We speak with Robert Reich, the former labor secretary under President Bill Clinton from 1993 to 1997, about his decision to formally endorse Senator Bernie Sanders for president on the Democratic ticket. “What worries me about other candidates, particularly Hillary Clinton, is that the message seems to be we cannot aim high, or we must not be ambitious, we must not try to be bold, because we can’t get there. That, to me, is exactly the wrong message,” Reich says. “In terms of mobilizing Americans and organizing and getting the kind of response we need from Americans to push Congress, to change Congress, to get a government that is responsible for us, the message should be we must and can aim high. We can do it. And we’ve done it before in this country.” This comes as four top economists and former advisers for Presidents Barack Obama and Bill Clinton have issued an open letter to Senator Sanders criticizing his economic platform. Reich is the author of many books, mostly recently, Saving Capitalism: For the Many, Not the Few.
This is a rush transcript. Copy may not be in its final form.
AMY GOODMAN: As we turn right now to the Democrats, we’re going to turn now to an endorsement that might surprise many. We continue today’s show on Super Tuesday, the biggest primary day in the presidential race, as we turn to the Democratic race between Vermont Senator Bernie Sanders and former Secretary of State Hillary Clinton. Following her commanding win in South Carolina, Clinton now leads Bernie Sanders in six of the 11 states voting today – in Alabama, Arkansas, Georgia, Tennessee, Texas and Virginia. Sanders, meanwhile, has an overwhelming lead in Vermont. And four remaining states are up for grabs – Massachusetts, Minnesota, Oklahoma, Colorado – as well as the territory American Samoa.
About 880 delegates are at stake in today’s contests. Clinton has secured 91 regular delegates; Sanders has 65. But Clinton vastly leads Sanders in pledged support from superdelegates – the congressmen, senators, governors and other elected officials who are free to support either candidate and who often represent the Democratic Party elite. According to The New York Times delegate tracker, Clinton now has the support of 455 superdelegates, while Sanders has only 22 superdelegates. Now, again, those superdelegates can flip at any point. They are not obligated to stick with their original endorsement.
Well, on Friday, one of the former members of Bill Clinton’s Cabinet made headlines when he announced he is supporting Bernie Sanders. Robert Reich is the former labor secretary and author of many books, mostly recently, Saving Capitalism: For the Many, Not the Few. Although Secretary Reich served as labor secretary under President Bill Clinton, he broke with his support for the Clintons, writing, quote, “This extraordinary concentration of income, wealth, and political power at the very top imperils all else.”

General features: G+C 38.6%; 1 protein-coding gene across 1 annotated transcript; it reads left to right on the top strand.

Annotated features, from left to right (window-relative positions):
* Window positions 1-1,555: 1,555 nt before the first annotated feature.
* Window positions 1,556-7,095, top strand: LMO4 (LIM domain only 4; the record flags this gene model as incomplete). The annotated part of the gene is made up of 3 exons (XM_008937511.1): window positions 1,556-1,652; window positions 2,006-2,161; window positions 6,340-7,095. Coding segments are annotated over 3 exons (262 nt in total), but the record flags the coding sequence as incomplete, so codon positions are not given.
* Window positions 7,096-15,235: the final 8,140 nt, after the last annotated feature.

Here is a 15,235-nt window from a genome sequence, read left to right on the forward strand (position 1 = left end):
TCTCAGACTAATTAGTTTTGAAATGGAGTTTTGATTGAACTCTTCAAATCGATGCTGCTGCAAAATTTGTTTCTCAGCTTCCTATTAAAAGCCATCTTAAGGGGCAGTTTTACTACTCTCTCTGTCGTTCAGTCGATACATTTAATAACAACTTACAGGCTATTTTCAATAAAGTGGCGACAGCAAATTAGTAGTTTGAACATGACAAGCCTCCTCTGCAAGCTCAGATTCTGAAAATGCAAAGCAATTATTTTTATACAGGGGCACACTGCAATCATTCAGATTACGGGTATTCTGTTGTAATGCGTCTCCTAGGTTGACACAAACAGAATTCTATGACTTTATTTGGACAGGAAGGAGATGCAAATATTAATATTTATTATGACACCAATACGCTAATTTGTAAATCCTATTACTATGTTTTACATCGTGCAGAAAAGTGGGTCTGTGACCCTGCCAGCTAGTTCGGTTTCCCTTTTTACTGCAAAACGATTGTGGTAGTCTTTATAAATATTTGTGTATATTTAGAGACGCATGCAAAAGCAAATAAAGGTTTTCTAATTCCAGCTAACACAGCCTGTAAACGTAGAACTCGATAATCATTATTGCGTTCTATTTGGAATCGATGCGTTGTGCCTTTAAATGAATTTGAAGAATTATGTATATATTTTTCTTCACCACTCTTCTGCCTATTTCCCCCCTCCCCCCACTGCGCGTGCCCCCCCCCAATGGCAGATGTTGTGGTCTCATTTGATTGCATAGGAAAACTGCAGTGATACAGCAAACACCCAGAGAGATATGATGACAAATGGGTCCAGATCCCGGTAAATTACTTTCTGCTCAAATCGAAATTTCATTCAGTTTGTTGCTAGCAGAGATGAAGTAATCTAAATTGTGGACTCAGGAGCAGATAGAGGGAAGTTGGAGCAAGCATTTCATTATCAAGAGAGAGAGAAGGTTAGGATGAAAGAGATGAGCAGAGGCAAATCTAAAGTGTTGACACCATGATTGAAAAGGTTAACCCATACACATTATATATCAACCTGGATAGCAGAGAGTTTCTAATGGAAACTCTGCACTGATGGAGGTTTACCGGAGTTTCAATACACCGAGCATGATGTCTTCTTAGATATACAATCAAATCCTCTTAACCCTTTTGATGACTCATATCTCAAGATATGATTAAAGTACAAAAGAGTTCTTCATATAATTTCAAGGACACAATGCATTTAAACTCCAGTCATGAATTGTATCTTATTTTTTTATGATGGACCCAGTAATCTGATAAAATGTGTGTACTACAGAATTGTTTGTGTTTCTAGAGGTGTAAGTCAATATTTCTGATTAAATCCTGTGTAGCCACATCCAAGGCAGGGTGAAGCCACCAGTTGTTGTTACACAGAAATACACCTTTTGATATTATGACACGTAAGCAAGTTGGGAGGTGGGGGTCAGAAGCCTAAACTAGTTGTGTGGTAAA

Robert Reich, welcome back to Democracy Now! Thanks for joining us from the University of California, Berkeley, studios, the University of California where you teach.
ROBERT REICH: Hi, Amy.
AMY GOODMAN: It’s good to have you with us. So, talk about this official endorsement, that may have taken many by surprise.
ROBERT REICH: Well, I don’t know why it should take anybody by surprise. I’ve been talking about the increasing concentration of income and wealth, and the political power that comes with increasingly concentrated income and wealth, for many, many years. And the problem is that it’s not getting better, it’s getting worse, unless we have a mobilization, a real movement, to get big money out of politics and to cure up – to kind of deal with this, this imbalance in our economy. It’s not going to be remedied on its own. And that’s why I support Bernie Sanders. He’s leading a movement to reverse what we have seen in terms of income and wealth at the top, and also leading the same kind of movement – and it really is the same thing – to get big money out of politics.
AMY GOODMAN: I want to turn to a quote of a letter that was released by a number of economists. I want to read from an open letter to Senator Sanders from four of the former chairs of the Council of Economic Advisers for President Barack Obama and Bill Clinton. Earlier this month, they wrote, quote, “We are concerned to see the Sanders campaign citing extreme claims by Gerald Friedman about the effect of Senator Sanders’s economic plan – claims that cannot be supported by the economic evidence. Friedman asserts that your plan will have huge beneficial impacts on growth rates, income and employment that exceed even the most grandiose predictions by Republicans about the impact of their tax cut proposals.
“As much as we wish it were so, no credible economic research supports economic impacts of these magnitudes. Making such promises runs against our party’s best traditions of evidence-based policy making and undermines our reputation as the party of responsible arithmetic. These claims undermine the credibility of the progressive economic agenda and make it that much more difficult to challenge the unrealistic claims made by Republican candidates.”